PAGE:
7399a805c028d4d660ab47fdd50576e4Aged 30 I am helping my students create a literary magazine in the vocational school where I teach. To illustrate the first edition they take over the photocopier in the school office and reinvent the “negative hands”. Writing is all about stating our presence.

I am 2 years old. Mummy is reading me stories. Writing doesn’t exist, there is only her smile, her voice. Writing is a visual means supporting the word. Our alphabetical culture is a demonstration of this – and it is haunted by a melancholy aria.

At the age Jesus died, I rewrite the same chapter ten times: when it’s perfect I won’t have crossed anything out. I want my sentences to sound like Claude Simon’s. My novel would be published 18 years later. Writing is going where we have to go. It’s a long journey, one where reaching perfection is never certain.

Aged 14 I am writing poems. My soul resounds in Paul Verlaine’s. With my finger I touch my secret life, that of the prisoner. Writing is existential.

Aged 58 I publish an essay about writing from experience. It’s the result of a seven year exchange with a psychoanalyst and teacher of the sciences of education. Japanese literature, surrealism and OULIPO (a workshop for potential literature) have all demonstrated that it is possible for several hands to collaboratively create a piece of writing. And that is exciting.

Aged 18 I am writing short stories in bistrots in Poitiers. Paris is going to be a feast for me too. Writing is being someone else (Hemingway, for example).

I am 45 years old. They say my son writes “like a pig”. We take up Latin calligraphy. Nowadays I only ever write with Rotring pens. Writing is a sort of graphic zazen.

Smartphones, tablets, blogs. Aged 60 I notice that writing has been brought into the globalised world. McLuhan didn’t predict everything. But can the “dark truth of writing” as outlined by Roland Barthes (its relationship with power) be questioned if it is democratised – and to what extent?

Aged 24 I am translating the story of a CIA agent in South America. He deserts, they “add sound” to his typewriter and murder his first editor. Writing is finding an alternative way to fight.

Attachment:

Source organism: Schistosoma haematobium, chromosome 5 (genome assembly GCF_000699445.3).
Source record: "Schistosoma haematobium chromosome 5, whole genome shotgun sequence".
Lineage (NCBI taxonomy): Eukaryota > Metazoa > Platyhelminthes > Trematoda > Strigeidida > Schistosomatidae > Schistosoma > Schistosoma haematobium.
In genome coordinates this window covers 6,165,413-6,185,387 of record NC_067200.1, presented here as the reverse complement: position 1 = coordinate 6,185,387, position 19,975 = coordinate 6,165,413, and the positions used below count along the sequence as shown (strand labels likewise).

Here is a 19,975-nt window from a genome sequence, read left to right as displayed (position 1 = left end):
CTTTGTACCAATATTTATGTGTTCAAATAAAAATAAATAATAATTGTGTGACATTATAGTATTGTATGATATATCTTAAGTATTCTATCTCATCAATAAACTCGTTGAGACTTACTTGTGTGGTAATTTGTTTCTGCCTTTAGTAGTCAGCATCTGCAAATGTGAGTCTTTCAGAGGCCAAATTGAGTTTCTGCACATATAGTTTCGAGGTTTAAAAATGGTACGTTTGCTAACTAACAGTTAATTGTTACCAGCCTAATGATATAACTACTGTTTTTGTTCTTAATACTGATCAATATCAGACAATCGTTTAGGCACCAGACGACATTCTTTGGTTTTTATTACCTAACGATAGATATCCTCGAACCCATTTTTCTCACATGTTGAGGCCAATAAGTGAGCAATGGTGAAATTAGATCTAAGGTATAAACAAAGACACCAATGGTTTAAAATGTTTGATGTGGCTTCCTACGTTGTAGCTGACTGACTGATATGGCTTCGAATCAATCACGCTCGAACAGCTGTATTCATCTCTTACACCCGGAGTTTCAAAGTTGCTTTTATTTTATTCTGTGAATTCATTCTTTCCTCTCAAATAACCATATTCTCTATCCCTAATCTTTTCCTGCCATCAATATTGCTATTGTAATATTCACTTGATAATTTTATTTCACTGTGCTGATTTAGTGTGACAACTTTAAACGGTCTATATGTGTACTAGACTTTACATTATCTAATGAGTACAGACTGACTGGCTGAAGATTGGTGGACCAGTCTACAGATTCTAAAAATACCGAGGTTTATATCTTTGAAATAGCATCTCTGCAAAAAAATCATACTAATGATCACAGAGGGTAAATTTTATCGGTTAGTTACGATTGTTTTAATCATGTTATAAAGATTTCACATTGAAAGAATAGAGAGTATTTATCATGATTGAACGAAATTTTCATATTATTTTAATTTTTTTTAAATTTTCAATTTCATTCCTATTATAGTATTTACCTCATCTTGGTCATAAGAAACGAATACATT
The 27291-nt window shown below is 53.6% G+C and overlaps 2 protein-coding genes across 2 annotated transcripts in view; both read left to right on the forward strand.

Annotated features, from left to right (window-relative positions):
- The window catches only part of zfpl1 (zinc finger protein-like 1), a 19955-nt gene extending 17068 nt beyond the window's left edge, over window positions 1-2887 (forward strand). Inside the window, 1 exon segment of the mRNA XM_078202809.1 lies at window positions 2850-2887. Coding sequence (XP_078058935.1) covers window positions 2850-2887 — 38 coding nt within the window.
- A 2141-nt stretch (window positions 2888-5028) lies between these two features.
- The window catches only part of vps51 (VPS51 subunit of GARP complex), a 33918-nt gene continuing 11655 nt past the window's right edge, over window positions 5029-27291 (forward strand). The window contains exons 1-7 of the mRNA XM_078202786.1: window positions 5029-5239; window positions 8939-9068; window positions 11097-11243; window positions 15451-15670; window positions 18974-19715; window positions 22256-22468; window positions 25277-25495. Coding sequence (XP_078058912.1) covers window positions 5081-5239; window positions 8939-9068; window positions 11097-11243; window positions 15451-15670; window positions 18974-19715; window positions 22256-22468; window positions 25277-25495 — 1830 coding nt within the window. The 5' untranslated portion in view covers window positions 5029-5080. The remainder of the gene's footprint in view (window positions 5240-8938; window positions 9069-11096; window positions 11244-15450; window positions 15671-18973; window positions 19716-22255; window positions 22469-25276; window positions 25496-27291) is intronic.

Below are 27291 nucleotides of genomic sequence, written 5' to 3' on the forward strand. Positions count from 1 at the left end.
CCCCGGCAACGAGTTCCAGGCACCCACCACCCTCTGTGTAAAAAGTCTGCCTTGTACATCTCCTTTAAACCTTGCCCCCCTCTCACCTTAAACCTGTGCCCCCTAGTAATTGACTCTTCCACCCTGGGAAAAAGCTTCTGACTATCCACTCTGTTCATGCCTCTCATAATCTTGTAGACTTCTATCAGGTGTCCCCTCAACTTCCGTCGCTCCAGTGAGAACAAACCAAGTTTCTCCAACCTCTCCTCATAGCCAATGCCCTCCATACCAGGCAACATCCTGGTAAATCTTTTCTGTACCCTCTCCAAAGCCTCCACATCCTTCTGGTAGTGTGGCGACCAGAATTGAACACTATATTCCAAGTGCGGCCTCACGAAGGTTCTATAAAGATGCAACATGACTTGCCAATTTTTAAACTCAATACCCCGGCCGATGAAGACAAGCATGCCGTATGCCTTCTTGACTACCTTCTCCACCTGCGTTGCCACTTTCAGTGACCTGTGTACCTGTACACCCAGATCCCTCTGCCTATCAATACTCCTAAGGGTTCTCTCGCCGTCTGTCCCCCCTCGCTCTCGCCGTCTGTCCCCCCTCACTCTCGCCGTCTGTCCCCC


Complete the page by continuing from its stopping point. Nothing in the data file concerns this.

Aged 98 I am being stubborn. Writing is a high-level women’s sport that can be practiced at any age.

Aged 36 I am running a writing workshop at a new Parisian centre called Aleph. In Phoenician this word denotes a bull and consequently the first letter of the alphabet is the shape of a bull’s head. The Greeks laid alpha on its side and our capital A turned it round. Writing is a visual art transporting you through time and space.

Aged 64 and for me writing is endlessly removing, layer after layer. “It’s not what you see that is art, art is the gap” (Marcel Duchamp). It’s the ritual unearthing of experiences, followed by dogged displacement and sometimes transmission. It’s happy white magic.

I am 38 years old. In a few weeks two of us wrote the volume Littérature française [French Literature], commissioned to the publisher by an African minister of education. In the time of writing he attempted a coup and got himself killed. The book’s success earned us a fair amount of money. Writing requires impossible, inevitable compromises.

I am 40 years old. The American branch of a French publisher puts a Macintosh in front of me. I used to write in pen, pencil, felt-tip or calligraphy pen in notebooks. I then moved on to mechanical, electric and ball typewriters, a green British monster from Amstrad and finally to Macs, to the MacAir, replacing its 13 inch screen with a Thunderbolt which I place in front of the window. Writing forces you to make an indefinite number of moves.

Aged 48 I shut myself away in my parent’s house for a week, reread three volumes of a Bordas dictionary and produce 26 tautogrammatic short stories. The constraint makes things easier: it removes censorship.

Aged 50 I publish my first novel. Annie Ernaux writes to tell me everything she liked in it. I am happy, I think I am a writer. A year and 487 copies sold later and the publisher finds my writing too “harsh” or “shibui” (in Japanese) and suggests I should write trashy books. In writing, said Borges, the best is writing.

Aged 21 I write pamphlets and organise a (Maoist) “establishment magazine”. Yet I question myself: what if, as Henry Miller stated, writing is all about finding a place to let your imagination run wild? Writing is rising up against everything, including against the revolution.

Alain ANDRÉ

 

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